Because I’ve done all of these different things, I’m quite familiar with people’s judgments, misconceptions, or honest confusions regarding disability. And I’m honored to be here on your blog to share some of them!

Let’s start with the basics: what are the different types of disability?

I’d start by putting disabilities into two categories: visible disability and invisible disability. Visible disabilities are the ones that are readily noticed, such as missing a limb, MS, and so on. Invisible disabilities are those that aren’t as readily seen, because the condition leaves us looking typical on the outside—all while screwing up whatever it may on the inside.

My condition of Ehlers-Danlos, for example, means that my DNA builds all of my connective tissue wrong. For lack of a better term, it’s defective. This causes dislocations, tears, makes me more prone to organ rupture, and so forth. But from the outside, I look fine!

There are many different types of disabilities within these categories, but the above is what I’d most like to highlight.

What are some common misconceptions about disability?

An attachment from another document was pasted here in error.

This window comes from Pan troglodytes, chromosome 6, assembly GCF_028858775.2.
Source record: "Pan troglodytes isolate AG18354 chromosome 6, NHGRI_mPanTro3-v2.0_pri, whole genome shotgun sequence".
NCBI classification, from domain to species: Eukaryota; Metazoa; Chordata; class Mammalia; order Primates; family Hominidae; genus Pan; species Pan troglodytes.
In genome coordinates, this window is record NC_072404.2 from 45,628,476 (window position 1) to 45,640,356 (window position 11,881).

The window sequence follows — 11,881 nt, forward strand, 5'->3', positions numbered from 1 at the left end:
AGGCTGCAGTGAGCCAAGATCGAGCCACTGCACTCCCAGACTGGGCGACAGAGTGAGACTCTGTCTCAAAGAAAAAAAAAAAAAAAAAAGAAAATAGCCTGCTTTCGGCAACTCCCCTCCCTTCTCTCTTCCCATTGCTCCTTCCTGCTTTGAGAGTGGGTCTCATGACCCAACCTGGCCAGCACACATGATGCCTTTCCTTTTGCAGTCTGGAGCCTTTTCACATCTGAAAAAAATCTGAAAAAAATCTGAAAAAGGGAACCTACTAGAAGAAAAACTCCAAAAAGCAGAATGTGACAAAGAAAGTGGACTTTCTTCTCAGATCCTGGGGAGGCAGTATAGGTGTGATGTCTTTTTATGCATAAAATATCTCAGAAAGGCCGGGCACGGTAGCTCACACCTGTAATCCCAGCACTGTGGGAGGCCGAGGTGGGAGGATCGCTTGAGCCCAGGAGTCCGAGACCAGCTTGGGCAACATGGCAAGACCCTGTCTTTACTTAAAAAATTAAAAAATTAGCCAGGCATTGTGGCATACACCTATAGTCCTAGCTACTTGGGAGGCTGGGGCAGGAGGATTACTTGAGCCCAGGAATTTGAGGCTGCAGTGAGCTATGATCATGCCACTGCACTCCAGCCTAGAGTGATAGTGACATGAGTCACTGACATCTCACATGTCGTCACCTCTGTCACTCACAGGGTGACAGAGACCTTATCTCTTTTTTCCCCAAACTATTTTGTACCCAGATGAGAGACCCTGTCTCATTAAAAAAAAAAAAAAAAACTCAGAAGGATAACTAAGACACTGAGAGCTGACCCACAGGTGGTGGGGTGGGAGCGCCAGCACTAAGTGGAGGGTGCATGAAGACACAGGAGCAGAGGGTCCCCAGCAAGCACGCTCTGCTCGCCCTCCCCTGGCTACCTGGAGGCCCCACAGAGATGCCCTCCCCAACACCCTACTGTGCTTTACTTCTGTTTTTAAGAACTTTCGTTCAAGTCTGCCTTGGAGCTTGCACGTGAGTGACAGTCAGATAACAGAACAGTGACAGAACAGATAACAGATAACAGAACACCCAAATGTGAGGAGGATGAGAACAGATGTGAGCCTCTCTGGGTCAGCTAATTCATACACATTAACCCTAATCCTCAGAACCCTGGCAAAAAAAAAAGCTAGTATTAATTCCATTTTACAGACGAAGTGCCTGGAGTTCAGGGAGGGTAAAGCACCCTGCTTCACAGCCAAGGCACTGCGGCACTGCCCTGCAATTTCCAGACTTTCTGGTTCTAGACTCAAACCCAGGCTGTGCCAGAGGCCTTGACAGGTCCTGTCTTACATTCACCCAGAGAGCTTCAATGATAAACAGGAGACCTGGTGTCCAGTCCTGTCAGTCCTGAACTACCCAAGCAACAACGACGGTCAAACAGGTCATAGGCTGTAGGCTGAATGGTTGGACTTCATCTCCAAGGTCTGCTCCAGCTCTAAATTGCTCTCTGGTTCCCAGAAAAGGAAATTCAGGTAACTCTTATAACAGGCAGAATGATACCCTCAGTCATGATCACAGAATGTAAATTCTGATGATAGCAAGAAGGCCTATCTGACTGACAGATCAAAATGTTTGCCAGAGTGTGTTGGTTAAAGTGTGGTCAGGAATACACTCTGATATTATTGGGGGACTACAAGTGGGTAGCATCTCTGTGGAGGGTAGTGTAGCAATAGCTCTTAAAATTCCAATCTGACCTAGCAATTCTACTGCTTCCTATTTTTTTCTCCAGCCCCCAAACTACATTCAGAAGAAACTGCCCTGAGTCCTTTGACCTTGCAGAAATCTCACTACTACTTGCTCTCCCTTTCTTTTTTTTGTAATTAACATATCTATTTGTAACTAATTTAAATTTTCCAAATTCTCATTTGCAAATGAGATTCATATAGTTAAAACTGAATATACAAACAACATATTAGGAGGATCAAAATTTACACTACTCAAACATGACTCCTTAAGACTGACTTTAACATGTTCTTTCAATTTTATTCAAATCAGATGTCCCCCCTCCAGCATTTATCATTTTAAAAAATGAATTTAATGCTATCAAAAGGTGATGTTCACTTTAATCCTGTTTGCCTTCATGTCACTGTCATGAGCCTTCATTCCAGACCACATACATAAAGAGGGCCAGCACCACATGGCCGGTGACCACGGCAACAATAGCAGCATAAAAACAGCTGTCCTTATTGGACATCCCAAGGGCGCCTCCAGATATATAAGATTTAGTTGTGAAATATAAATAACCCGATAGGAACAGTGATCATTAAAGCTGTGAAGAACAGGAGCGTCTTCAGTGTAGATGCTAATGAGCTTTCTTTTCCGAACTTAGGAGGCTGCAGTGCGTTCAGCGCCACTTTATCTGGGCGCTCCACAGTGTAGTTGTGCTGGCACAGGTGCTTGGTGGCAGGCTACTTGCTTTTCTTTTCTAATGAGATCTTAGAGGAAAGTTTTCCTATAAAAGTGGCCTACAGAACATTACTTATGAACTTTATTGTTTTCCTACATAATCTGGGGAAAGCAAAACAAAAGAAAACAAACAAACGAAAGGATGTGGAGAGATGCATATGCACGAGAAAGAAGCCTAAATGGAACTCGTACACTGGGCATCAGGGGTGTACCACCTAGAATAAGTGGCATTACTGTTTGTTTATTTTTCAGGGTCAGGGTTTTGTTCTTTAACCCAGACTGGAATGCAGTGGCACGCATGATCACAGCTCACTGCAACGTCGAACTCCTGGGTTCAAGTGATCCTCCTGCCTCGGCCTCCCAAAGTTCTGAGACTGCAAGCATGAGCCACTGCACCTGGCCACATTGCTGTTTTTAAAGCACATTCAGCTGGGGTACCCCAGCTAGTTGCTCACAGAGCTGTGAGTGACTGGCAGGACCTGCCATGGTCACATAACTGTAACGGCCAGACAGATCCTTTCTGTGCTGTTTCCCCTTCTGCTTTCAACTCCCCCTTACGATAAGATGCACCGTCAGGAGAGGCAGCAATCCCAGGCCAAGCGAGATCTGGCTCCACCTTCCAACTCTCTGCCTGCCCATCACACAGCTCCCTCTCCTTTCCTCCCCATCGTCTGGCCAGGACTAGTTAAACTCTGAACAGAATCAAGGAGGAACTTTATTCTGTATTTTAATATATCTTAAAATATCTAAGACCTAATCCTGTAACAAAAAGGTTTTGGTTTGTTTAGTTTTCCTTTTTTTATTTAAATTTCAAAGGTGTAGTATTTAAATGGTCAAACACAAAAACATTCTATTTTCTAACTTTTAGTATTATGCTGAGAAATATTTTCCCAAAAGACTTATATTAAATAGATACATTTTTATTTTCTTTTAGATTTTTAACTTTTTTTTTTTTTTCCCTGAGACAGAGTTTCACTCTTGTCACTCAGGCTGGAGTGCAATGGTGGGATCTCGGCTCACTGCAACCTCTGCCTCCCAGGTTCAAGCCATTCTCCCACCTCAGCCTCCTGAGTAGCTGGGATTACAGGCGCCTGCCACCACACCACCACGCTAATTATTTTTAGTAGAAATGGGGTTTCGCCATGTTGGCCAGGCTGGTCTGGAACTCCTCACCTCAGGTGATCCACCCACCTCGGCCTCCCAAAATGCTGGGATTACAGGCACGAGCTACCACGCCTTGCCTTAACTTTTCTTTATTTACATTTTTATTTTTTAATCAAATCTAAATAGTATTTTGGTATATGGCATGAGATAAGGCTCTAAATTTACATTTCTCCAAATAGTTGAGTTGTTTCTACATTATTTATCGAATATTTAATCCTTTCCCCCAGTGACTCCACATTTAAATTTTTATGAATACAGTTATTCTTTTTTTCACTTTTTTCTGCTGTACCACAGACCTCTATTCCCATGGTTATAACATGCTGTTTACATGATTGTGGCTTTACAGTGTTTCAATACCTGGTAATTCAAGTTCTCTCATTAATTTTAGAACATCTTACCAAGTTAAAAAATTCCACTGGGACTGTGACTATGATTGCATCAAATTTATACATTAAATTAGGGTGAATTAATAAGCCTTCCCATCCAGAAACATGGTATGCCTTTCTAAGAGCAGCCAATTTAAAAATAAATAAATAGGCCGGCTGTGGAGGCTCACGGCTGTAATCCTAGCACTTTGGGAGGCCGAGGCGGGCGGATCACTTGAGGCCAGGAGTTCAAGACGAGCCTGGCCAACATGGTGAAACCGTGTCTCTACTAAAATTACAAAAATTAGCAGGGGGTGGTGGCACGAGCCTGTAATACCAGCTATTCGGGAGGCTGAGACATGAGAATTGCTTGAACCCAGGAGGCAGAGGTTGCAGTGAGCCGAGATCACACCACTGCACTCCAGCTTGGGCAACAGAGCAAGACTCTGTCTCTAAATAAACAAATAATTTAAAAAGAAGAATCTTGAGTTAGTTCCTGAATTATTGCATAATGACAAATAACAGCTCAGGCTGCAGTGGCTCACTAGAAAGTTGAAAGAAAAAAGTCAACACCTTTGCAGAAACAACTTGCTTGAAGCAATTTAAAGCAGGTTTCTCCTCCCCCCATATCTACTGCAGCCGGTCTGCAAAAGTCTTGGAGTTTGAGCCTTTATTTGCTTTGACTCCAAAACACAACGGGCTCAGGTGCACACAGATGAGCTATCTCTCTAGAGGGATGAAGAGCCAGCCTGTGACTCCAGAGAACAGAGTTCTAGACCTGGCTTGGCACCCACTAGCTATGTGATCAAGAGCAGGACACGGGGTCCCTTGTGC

Ugh, where do I start? The misconceptions are endless, but I’ll try to tackle the main ones here.

A big misconception is that people with physical disabilities are treated well—or at least better than those with mental conditions such as mood disorders or learning difficulties. This is flat out untrue, and drives a wedge between the disabled community. People tell us that we’re faking it, we’re not actually hurting, that it’s all a cry for attention, and so on. I’ve even had people push me when I’m using a cane, and not by accident either.

Lastly, there’s this belief that disabilities are too hard to write about, that it’d be improbable to have a disabled character who’d be able to ‘cut it’ in whatever society you’re writing. I’m sorry, but this line of thinking is just defeatist. We have talking animals and magic weapons, but we can’t have ramps or medicinal potions be part of the norm too?

What are the biggest or most common blunders in portraying disability that you’ve seen in Fantasy?

Stop curing us, damn it.

I don’t think people cure their characters out of malice, but rather because they want to make that character ‘normal’, make their lives ‘easier’. I think it’s well-intentioned. But for your readers out there, we see that, and we know it’ll never be our reality. We see that people think we were incorrectly made. Instead, we want to see a world of dragons and elves and cryptids that makes room for us, too. If all those other things can exist in a fantasy realm, why can’t we? Ultimately, people read and write to feel understood and inspired. We just want to be included too.